Nicole Truesdell: The queen’s passing created a moment that allowed people whose voices were always pushed to the side [to be heard]. Queen Elizabeth has been touted for 70 years on the throne. She came in at a time when the U.K. and the British monarchy itself really had to figure out who it was because the rest of the monarchs around in Europe were either getting their heads cut off or were told to leave. 

The monarch was smart, through a monarchical lens, in which they realized they had to figure out a way to make themselves more current and more modern. You see Queen Elizabeth over time trying to do these types of engagements in the commonwealth to try to keep former colonies to be aligned with and to support the British crown because the monarchy’s only purpose is to uphold old ways.

This nostalgia of the past attached to the British nation-state is being cracked, because that story was always false. We’re seeing people having to face the reality of what they were told who their queen was, what they were told their nation state was, or what they were told are the basic foundations of who they are. 

It was showing that around the world, people always have these different stories and histories. But there was never any space. So they made the space and by making the space, the shock to me is that people are gonna have to take a step back and ask themselves, “Is everything I was told about being English, or British, or a part of the British crown [true]. If that was all false, what else is false? Who am I and what am I loyal to?”

Can you explain how and why somebody, or a whole family, can rule another country in 2022?

The minute the Europeans came off that shore and started to colonize the world — it’s not just the British, you got the Spanish, the French, the Portuguese, the Dutch — that created another kind of global economy that was heavily tied to oppressive, now capitalistic systems. So you still see that in the present day. When you have countries, especially in the Caribbean, who most of the time colonization took resources from resource-rich areas, that’s really the embodiment of what it means to be a colonialist or an imperialist. You don’t know how to feed people; you just know how to take from them.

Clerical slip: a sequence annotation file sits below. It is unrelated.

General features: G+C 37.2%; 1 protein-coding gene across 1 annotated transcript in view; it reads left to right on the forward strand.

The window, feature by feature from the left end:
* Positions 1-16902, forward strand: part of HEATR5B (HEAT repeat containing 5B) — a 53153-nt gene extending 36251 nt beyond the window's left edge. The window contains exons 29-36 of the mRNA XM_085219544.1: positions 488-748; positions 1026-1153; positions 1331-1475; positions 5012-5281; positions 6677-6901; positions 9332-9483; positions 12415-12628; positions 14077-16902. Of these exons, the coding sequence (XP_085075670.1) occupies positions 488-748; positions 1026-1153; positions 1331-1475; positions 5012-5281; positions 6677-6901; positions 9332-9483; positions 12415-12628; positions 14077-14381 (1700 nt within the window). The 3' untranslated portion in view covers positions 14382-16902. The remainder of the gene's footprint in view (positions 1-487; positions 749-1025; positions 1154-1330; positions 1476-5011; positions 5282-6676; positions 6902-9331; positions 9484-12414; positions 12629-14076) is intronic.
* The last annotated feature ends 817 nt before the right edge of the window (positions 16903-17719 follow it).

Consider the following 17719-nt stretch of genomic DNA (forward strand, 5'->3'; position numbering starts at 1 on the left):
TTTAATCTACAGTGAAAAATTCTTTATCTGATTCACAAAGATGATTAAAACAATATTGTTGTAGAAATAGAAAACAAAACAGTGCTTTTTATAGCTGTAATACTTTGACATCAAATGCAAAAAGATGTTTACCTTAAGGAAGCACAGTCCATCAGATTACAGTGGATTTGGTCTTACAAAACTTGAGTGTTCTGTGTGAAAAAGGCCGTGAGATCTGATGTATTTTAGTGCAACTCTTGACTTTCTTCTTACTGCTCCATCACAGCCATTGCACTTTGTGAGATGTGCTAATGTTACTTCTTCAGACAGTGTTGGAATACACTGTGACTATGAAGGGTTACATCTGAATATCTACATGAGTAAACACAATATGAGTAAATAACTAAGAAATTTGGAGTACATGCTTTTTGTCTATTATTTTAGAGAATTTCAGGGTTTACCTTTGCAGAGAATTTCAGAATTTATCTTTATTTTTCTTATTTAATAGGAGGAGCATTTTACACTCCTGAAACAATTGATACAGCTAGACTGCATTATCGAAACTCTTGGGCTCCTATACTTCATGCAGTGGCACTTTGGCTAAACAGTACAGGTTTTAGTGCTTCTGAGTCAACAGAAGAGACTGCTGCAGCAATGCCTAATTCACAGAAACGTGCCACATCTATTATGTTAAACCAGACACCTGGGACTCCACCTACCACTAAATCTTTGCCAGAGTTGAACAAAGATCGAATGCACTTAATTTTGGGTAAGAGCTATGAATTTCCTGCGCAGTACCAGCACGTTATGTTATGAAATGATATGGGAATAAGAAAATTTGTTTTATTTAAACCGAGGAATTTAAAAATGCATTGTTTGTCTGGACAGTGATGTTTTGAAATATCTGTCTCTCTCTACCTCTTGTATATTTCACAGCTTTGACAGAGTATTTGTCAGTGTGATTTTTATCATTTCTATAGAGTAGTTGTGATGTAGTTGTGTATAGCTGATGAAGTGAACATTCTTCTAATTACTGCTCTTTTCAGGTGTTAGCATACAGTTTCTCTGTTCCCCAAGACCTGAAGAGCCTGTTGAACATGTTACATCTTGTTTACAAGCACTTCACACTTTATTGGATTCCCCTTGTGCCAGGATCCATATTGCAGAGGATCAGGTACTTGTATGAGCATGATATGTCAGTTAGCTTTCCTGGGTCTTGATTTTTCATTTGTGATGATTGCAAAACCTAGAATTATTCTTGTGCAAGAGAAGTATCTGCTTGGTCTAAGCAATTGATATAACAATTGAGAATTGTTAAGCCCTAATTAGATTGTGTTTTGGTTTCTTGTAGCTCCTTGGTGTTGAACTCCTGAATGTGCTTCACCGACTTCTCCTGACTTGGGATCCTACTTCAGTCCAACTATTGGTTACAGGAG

Now you made yourself independent and now you’re called a commonwealth, but the queen is head of the state. When you’re head of state, you’re still taking the resources out. You kind of get into this relationship — you don’t even really want to be in it, but it’s all you know. It’s also what you’ve been trained to know, because you’ve been trained in your education system, you’ve been trained throughout the institutions that this is the person you need, an outside person to help you manage you. That’s colonization really. 

Many times I’ve seen a lot of older folks in the diaspora who really love the queen. Well, you have to ask yourself who taught them how to love that queen? Malcolm [X] says this: “Who taught you how to hate yourself?” And he was spot on because if you look at the education systems, a lot of former colonies were usually either run by English-speaking entities or the church. So you are being taught from the beginning that you need somebody else — whether it be white Jesus up top, or white colonizers over in Europe to help you manage your own affairs. Over time, you get folks realizing, quite frankly, this is some bullshit. When you ask for freedom and say, “I’m taking my shit back,” there will be repercussions. So I think it’s actually smart to do it in a multifaceted way to have numbers of countries saying, “No, we’re going to pull out now,” because there is strength in numbers when you have been the head of boot-on-your-neck for over 100 years.